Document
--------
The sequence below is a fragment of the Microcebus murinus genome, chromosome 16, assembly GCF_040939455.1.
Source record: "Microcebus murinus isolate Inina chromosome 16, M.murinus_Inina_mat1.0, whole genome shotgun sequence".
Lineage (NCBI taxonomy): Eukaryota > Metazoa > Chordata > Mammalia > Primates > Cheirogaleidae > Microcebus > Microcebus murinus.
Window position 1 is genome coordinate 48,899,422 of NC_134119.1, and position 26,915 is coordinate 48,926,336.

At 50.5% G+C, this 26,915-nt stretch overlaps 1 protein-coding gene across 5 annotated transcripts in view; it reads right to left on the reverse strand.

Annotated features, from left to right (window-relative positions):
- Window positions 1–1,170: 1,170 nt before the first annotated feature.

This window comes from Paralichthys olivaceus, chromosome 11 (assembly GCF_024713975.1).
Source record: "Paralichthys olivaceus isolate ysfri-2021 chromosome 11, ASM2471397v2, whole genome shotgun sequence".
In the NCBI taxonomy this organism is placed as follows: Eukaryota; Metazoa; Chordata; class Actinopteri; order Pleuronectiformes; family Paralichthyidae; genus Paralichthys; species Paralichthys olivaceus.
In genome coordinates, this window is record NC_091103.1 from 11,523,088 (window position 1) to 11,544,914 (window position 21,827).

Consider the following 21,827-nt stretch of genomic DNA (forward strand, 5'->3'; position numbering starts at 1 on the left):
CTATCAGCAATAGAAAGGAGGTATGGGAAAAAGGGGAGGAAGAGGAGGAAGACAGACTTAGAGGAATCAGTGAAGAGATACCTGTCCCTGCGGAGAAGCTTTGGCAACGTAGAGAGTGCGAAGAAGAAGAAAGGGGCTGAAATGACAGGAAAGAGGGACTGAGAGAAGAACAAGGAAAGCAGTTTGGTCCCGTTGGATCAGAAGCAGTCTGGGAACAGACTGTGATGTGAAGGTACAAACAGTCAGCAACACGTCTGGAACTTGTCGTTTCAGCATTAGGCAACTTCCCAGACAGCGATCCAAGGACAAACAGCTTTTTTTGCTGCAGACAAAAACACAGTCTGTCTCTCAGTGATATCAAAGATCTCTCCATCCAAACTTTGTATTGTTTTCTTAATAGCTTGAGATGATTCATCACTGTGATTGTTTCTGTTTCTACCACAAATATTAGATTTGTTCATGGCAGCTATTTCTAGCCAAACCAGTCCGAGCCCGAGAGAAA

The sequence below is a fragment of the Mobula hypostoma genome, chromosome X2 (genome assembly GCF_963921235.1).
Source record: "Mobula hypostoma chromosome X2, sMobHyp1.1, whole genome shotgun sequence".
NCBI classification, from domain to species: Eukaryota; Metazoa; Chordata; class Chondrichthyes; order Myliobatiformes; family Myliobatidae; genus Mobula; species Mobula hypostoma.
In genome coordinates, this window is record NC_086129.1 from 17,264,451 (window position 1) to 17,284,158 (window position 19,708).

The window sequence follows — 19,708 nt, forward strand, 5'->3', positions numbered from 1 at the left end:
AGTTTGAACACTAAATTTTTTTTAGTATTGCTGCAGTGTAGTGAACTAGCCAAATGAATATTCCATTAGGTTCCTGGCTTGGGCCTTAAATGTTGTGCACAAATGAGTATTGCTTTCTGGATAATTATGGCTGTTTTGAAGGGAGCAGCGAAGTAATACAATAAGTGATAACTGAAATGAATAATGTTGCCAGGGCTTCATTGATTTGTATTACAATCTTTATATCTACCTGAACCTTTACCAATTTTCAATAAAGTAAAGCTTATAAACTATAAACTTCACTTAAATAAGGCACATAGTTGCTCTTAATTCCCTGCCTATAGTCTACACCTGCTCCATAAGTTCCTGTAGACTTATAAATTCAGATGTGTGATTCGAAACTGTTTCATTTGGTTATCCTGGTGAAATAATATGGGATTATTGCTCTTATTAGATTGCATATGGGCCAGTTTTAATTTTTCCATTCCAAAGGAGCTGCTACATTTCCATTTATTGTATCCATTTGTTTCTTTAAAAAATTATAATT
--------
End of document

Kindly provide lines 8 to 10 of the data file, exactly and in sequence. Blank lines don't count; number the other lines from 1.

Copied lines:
This window comes from Paralichthys olivaceus, chromosome 11 (assembly GCF_024713975.1).
Source record: "Paralichthys olivaceus isolate ysfri-2021 chromosome 11, ASM2471397v2, whole genome shotgun sequence".
In the NCBI taxonomy this organism is placed as follows: Eukaryota; Metazoa; Chordata; class Actinopteri; order Pleuronectiformes; family Paralichthyidae; genus Paralichthys; species Paralichthys olivaceus.